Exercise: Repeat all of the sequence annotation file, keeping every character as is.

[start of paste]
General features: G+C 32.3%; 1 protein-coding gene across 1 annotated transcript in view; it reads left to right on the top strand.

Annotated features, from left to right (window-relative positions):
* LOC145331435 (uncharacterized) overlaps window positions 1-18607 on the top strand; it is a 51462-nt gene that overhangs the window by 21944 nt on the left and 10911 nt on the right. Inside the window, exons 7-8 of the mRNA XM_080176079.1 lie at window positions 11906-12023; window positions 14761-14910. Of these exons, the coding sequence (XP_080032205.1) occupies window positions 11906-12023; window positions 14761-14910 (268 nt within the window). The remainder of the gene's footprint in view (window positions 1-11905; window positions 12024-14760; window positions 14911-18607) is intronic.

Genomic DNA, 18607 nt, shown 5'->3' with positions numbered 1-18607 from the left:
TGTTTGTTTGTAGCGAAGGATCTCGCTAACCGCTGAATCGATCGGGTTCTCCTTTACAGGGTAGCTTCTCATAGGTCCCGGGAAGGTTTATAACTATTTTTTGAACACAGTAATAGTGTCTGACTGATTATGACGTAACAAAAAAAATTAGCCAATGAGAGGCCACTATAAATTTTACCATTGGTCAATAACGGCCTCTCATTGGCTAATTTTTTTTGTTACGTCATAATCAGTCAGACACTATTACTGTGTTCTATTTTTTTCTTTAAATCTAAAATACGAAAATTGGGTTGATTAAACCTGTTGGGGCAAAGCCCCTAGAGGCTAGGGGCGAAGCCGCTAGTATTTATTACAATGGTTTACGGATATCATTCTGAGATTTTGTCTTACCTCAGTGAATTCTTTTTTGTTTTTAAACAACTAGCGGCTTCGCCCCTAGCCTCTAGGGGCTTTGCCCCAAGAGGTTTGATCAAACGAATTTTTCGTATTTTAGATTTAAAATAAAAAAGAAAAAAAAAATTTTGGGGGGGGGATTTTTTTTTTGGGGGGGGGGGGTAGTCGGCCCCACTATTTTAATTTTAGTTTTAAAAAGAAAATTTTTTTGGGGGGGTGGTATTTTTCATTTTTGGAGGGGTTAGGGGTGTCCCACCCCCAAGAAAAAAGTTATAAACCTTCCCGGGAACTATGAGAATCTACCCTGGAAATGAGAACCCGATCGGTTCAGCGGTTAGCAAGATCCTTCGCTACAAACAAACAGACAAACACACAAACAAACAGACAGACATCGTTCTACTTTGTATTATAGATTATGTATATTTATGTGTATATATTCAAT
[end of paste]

General features: G+C 32.3%; 1 protein-coding gene across 1 annotated transcript in view; it reads left to right on the top strand.

Annotated features, from left to right (window-relative positions):
* LOC145331435 (uncharacterized) overlaps window positions 1-18607 on the top strand; it is a 51462-nt gene that overhangs the window by 21944 nt on the left and 10911 nt on the right. Inside the window, exons 7-8 of the mRNA XM_080176079.1 lie at window positions 11906-12023; window positions 14761-14910. Of these exons, the coding sequence (XP_080032205.1) occupies window positions 11906-12023; window positions 14761-14910 (268 nt within the window). The remainder of the gene's footprint in view (window positions 1-11905; window positions 12024-14760; window positions 14911-18607) is intronic.

Genomic DNA, 18607 nt, shown 5'->3' with positions numbered 1-18607 from the left:
TGTTTGTTTGTAGCGAAGGATCTCGCTAACCGCTGAATCGATCGGGTTCTCCTTTACAGGGTAGCTTCTCATAGGTCCCGGGAAGGTTTATAACTATTTTTTGAACACAGTAATAGTGTCTGACTGATTATGACGTAACAAAAAAAATTAGCCAATGAGAGGCCACTATAAATTTTACCATTGGTCAATAACGGCCTCTCATTGGCTAATTTTTTTTGTTACGTCATAATCAGTCAGACACTATTACTGTGTTCTATTTTTTTCTTTAAATCTAAAATACGAAAATTGGGTTGATTAAACCTGTTGGGGCAAAGCCCCTAGAGGCTAGGGGCGAAGCCGCTAGTATTTATTACAATGGTTTACGGATATCATTCTGAGATTTTGTCTTACCTCAGTGAATTCTTTTTTGTTTTTAAACAACTAGCGGCTTCGCCCCTAGCCTCTAGGGGCTTTGCCCCAAGAGGTTTGATCAAACGAATTTTTCGTATTTTAGATTTAAAATAAAAAAGAAAAAAAAAATTTTGGGGGGGGGATTTTTTTTTTGGGGGGGGGGGGTAGTCGGCCCCACTATTTTAATTTTAGTTTTAAAAAGAAAATTTTTTTGGGGGGGTGGTATTTTTCATTTTTGGAGGGGTTAGGGGTGTCCCACCCCCAAGAAAAAAGTTATAAACCTTCCCGGGAACTATGAGAATCTACCCTGGAAATGAGAACCCGATCGGTTCAGCGGTTAGCAAGATCCTTCGCTACAAACAAACAGACAAACACACAAACAAACAGACAGACATCGTTCTACTTTGTATTATAGATTATGTATATTTATGTGTATATATTCAAT